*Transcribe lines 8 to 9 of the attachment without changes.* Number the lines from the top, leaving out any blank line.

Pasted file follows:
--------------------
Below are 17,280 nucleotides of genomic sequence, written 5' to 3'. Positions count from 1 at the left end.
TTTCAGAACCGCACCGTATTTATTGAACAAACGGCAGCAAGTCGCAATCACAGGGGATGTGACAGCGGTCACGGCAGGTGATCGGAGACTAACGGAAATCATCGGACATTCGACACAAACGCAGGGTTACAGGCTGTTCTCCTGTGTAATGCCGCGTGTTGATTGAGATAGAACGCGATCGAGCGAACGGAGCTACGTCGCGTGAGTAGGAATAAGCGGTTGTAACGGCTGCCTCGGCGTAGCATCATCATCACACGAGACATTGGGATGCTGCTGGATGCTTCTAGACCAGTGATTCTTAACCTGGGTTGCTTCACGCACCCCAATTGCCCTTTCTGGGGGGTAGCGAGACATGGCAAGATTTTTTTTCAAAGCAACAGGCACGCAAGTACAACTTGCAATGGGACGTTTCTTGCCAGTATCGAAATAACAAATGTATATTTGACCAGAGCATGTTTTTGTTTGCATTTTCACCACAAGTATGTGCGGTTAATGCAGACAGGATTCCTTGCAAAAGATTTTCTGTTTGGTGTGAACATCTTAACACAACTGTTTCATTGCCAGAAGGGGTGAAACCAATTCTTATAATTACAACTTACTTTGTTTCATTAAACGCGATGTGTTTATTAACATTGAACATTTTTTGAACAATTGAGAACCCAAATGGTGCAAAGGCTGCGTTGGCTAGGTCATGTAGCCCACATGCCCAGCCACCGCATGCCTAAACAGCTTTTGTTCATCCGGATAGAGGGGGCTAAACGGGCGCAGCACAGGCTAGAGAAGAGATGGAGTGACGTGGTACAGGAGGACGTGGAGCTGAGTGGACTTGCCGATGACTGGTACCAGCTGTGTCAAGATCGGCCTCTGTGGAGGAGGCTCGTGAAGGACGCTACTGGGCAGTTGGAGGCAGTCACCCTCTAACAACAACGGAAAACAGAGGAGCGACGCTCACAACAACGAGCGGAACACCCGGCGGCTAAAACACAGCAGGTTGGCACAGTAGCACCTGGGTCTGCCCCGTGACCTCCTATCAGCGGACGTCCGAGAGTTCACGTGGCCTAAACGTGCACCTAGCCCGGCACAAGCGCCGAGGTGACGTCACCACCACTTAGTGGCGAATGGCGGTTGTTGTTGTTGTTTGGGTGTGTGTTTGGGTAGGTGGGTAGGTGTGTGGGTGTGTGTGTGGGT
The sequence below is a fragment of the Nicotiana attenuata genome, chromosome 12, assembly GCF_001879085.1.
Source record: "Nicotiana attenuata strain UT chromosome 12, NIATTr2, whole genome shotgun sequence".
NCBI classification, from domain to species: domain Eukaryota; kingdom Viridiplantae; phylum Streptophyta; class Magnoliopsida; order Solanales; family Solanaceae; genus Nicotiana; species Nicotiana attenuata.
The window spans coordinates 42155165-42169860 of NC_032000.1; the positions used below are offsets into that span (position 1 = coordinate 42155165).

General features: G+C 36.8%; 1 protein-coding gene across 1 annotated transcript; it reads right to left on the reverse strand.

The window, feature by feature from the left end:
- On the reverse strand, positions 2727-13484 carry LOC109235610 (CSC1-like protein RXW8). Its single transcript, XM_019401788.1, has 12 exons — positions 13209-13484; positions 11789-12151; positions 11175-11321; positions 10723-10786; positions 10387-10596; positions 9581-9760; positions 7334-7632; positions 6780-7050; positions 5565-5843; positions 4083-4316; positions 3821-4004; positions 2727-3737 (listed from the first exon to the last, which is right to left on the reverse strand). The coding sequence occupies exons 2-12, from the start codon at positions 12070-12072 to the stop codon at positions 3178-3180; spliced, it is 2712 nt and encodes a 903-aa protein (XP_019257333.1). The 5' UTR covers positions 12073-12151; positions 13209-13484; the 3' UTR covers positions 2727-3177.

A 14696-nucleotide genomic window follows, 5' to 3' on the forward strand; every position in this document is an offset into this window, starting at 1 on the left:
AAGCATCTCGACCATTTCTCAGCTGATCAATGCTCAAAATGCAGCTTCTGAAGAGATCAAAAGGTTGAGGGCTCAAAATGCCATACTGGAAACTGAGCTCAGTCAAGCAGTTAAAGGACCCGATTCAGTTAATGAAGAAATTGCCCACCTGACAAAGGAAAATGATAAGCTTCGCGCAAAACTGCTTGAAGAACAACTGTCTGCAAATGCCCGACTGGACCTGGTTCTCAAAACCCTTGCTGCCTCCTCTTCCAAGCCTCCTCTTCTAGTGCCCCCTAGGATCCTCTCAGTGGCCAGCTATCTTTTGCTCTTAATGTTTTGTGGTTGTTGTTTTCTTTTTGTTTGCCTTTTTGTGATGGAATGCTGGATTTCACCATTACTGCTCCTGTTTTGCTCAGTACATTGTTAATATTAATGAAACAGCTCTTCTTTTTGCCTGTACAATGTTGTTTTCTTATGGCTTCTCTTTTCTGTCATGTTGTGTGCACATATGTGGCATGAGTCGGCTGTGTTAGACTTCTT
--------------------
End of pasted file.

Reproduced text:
The window, feature by feature from the left end:
- On the reverse strand, positions 2727-13484 carry LOC109235610 (CSC1-like protein RXW8). Its single transcript, XM_019401788.1, has 12 exons — positions 13209-13484; positions 11789-12151; positions 11175-11321; positions 10723-10786; positions 10387-10596; positions 9581-9760; positions 7334-7632; positions 6780-7050; positions 5565-5843; positions 4083-4316; positions 3821-4004; positions 2727-3737 (listed from the first exon to the last, which is right to left on the reverse strand). The coding sequence occupies exons 2-12, from the start codon at positions 12070-12072 to the stop codon at positions 3178-3180; spliced, it is 2712 nt and encodes a 903-aa protein (XP_019257333.1). The 5' UTR covers positions 12073-12151; positions 13209-13484; the 3' UTR covers positions 2727-3177.